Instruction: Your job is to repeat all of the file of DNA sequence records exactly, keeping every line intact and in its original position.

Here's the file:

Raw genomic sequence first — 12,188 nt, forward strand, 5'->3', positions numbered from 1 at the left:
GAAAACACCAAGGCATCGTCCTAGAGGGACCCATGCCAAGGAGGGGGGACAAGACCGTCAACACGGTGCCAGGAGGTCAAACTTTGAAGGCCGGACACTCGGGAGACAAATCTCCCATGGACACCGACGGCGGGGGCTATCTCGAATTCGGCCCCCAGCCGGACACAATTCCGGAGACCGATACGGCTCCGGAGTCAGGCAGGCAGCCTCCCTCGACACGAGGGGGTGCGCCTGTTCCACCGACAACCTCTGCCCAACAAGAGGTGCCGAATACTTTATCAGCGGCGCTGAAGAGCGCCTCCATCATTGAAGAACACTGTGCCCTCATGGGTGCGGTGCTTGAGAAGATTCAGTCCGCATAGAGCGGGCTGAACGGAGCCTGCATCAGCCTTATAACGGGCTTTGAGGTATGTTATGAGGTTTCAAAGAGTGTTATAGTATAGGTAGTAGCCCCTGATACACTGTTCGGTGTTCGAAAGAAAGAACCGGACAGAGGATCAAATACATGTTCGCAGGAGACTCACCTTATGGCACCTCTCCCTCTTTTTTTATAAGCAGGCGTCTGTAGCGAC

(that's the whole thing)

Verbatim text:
Raw genomic sequence first — 12,188 nt, forward strand, 5'->3', positions numbered from 1 at the left:
GAAAACACCAAGGCATCGTCCTAGAGGGACCCATGCCAAGGAGGGGGGACAAGACCGTCAACACGGTGCCAGGAGGTCAAACTTTGAAGGCCGGACACTCGGGAGACAAATCTCCCATGGACACCGACGGCGGGGGCTATCTCGAATTCGGCCCCCAGCCGGACACAATTCCGGAGACCGATACGGCTCCGGAGTCAGGCAGGCAGCCTCCCTCGACACGAGGGGGTGCGCCTGTTCCACCGACAACCTCTGCCCAACAAGAGGTGCCGAATACTTTATCAGCGGCGCTGAAGAGCGCCTCCATCATTGAAGAACACTGTGCCCTCATGGGTGCGGTGCTTGAGAAGATTCAGTCCGCATAGAGCGGGCTGAACGGAGCCTGCATCAGCCTTATAACGGGCTTTGAGGTATGTTATGAGGTTTCAAAGAGTGTTATAGTATAGGTAGTAGCCCCTGATACACTGTTCGGTGTTCGAAAGAAAGAACCGGACAGAGGATCAAATACATGTTCGCAGGAGACTCACCTTATGGCACCTCTCCCTCTTTTTTTATAAGCAGGCGTCTGTAGCGAC